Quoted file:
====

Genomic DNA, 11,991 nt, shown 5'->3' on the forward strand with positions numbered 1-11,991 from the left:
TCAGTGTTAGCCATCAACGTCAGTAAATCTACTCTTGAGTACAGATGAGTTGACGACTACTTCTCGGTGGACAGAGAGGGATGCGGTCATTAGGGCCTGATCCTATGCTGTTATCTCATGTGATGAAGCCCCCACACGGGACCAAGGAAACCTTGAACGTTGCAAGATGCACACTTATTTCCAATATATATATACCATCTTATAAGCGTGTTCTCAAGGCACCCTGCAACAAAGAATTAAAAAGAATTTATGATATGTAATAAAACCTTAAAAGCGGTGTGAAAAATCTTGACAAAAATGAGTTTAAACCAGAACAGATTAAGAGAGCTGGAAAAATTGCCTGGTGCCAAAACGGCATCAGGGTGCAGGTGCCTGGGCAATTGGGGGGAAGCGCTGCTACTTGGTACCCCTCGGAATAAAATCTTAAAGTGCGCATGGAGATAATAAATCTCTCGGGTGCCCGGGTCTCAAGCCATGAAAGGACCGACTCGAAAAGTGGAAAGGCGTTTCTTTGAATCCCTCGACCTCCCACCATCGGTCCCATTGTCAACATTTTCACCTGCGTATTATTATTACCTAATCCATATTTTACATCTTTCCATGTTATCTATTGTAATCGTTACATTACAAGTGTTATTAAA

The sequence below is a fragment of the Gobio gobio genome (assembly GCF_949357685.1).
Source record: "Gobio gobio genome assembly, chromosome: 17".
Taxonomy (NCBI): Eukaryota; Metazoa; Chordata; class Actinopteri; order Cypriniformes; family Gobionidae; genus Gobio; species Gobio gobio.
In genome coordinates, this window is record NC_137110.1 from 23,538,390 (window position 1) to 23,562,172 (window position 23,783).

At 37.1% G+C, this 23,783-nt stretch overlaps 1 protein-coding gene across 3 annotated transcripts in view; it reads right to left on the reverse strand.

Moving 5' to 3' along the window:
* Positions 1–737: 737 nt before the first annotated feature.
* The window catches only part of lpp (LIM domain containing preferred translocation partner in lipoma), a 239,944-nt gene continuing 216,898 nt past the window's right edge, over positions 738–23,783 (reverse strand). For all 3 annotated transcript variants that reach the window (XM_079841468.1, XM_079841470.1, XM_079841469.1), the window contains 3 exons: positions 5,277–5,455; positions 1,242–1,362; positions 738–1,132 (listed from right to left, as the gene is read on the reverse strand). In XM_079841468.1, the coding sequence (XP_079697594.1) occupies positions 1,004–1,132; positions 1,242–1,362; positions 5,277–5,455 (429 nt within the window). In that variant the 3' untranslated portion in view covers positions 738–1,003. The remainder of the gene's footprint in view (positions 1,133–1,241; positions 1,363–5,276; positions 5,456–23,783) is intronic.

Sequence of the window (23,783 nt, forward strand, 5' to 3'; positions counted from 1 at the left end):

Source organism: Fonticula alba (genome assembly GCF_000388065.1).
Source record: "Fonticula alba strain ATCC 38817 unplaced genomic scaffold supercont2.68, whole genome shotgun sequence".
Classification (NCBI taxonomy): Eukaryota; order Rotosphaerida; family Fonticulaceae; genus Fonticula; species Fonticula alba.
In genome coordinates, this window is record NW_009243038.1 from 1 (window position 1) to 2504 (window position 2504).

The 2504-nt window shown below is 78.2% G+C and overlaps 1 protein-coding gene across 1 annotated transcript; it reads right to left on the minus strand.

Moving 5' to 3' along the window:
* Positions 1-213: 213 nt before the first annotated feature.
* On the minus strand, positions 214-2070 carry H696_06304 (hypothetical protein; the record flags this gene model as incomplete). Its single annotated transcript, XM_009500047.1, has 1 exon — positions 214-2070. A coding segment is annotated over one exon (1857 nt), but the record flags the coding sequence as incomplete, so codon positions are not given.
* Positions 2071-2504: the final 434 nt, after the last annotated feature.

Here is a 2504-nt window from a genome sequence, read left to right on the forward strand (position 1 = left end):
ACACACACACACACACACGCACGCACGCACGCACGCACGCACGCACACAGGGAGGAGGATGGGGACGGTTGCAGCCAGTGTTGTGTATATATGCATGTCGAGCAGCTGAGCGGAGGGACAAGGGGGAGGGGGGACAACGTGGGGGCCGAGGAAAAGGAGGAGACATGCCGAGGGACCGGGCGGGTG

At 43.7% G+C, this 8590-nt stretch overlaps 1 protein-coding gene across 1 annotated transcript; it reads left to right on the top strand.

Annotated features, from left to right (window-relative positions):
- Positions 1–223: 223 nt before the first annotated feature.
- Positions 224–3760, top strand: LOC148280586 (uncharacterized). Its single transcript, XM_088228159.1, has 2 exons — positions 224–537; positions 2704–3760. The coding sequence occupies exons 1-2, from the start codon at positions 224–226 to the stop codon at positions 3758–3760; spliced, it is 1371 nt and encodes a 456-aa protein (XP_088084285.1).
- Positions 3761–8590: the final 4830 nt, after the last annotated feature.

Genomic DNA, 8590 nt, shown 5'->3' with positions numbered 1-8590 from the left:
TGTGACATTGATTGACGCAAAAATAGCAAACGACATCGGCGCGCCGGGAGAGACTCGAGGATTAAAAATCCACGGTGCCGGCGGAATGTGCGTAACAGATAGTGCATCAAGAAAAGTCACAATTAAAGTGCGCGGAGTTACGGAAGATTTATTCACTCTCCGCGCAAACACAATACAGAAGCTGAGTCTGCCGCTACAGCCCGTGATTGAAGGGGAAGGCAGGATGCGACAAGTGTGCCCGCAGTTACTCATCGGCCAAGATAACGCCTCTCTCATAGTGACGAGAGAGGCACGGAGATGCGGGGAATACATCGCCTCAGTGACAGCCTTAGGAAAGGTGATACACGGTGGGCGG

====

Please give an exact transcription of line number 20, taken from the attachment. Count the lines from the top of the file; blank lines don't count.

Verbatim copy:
* Positions 2071-2504: the final 434 nt, after the last annotated feature.